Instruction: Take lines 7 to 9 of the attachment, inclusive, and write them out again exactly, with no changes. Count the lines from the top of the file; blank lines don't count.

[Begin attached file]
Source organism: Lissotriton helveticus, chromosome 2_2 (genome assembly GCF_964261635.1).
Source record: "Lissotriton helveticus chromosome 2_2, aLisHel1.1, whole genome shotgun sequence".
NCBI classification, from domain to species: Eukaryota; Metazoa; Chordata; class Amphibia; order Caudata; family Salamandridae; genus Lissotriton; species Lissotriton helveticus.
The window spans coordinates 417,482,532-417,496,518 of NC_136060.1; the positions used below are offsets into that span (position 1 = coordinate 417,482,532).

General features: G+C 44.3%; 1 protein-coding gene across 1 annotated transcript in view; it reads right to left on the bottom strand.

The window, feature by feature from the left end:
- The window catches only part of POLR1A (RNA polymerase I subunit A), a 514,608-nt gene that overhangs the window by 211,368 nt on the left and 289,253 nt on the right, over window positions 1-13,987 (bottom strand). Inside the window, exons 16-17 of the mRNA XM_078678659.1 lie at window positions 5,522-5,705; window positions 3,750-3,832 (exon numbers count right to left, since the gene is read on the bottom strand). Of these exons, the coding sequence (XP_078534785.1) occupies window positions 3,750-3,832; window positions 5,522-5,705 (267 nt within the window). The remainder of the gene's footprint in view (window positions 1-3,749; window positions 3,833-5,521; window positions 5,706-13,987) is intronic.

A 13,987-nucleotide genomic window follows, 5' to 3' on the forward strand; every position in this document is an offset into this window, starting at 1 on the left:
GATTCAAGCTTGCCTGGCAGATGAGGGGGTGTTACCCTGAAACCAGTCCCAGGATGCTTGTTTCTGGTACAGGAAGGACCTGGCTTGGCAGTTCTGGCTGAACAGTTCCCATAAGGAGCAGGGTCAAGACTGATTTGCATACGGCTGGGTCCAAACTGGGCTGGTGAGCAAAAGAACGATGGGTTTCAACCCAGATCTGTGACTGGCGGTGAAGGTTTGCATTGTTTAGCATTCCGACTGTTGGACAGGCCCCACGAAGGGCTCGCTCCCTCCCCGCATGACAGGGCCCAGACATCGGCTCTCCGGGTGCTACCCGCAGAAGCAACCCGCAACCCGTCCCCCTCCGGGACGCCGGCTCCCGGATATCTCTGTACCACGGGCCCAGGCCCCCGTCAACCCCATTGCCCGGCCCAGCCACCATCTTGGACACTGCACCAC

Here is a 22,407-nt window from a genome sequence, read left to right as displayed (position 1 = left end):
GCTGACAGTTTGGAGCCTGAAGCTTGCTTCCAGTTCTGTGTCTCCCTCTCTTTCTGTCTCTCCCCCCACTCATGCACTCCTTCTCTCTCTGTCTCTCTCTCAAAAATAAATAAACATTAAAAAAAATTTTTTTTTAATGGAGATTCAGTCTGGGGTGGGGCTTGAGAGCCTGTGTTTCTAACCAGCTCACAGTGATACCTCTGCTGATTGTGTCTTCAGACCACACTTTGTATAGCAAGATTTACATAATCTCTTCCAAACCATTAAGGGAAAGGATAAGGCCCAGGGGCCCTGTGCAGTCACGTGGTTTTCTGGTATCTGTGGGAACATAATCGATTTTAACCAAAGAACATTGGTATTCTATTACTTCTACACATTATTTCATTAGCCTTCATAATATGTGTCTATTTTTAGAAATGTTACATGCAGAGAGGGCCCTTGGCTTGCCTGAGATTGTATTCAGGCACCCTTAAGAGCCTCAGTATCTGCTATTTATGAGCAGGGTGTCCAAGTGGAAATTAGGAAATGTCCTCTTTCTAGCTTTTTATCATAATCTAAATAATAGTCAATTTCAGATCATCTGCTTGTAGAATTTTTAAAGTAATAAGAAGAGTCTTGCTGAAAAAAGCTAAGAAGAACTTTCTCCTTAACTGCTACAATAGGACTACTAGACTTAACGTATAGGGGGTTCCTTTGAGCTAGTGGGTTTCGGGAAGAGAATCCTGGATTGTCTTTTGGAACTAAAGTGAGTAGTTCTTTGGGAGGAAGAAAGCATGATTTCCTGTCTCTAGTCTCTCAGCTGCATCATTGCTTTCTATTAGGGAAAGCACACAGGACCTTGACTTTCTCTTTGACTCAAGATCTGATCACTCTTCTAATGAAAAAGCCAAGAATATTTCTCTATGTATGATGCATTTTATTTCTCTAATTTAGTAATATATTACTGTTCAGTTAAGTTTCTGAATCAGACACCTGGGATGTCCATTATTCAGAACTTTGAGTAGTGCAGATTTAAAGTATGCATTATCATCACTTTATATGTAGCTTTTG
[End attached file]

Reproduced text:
- The window catches only part of POLR1A (RNA polymerase I subunit A), a 514,608-nt gene that overhangs the window by 211,368 nt on the left and 289,253 nt on the right, over window positions 1-13,987 (bottom strand). Inside the window, exons 16-17 of the mRNA XM_078678659.1 lie at window positions 5,522-5,705; window positions 3,750-3,832 (exon numbers count right to left, since the gene is read on the bottom strand). Of these exons, the coding sequence (XP_078534785.1) occupies window positions 3,750-3,832; window positions 5,522-5,705 (267 nt within the window). The remainder of the gene's footprint in view (window positions 1-3,749; window positions 3,833-5,521; window positions 5,706-13,987) is intronic.

A 13,987-nucleotide genomic window follows, 5' to 3' on the forward strand; every position in this document is an offset into this window, starting at 1 on the left:
GATTCAAGCTTGCCTGGCAGATGAGGGGGTGTTACCCTGAAACCAGTCCCAGGATGCTTGTTTCTGGTACAGGAAGGACCTGGCTTGGCAGTTCTGGCTGAACAGTTCCCATAAGGAGCAGGGTCAAGACTGATTTGCATACGGCTGGGTCCAAACTGGGCTGGTGAGCAAAAGAACGATGGGTTTCAACCCAGATCTGTGACTGGCGGTGAAGGTTTGCATTGTTTAGCATTCCGACTGTTGGACAGGCCCCACGAAGGGCTCGCTCCCTCCCCGCATGACAGGGCCCAGACATCGGCTCTCCGGGTGCTACCCGCAGAAGCAACCCGCAACCCGTCCCCCTCCGGGACGCCGGCTCCCGGATATCTCTGTACCACGGGCCCAGGCCCCCGTCAACCCCATTGCCCGGCCCAGCCACCATCTTGGACACTGCACCAC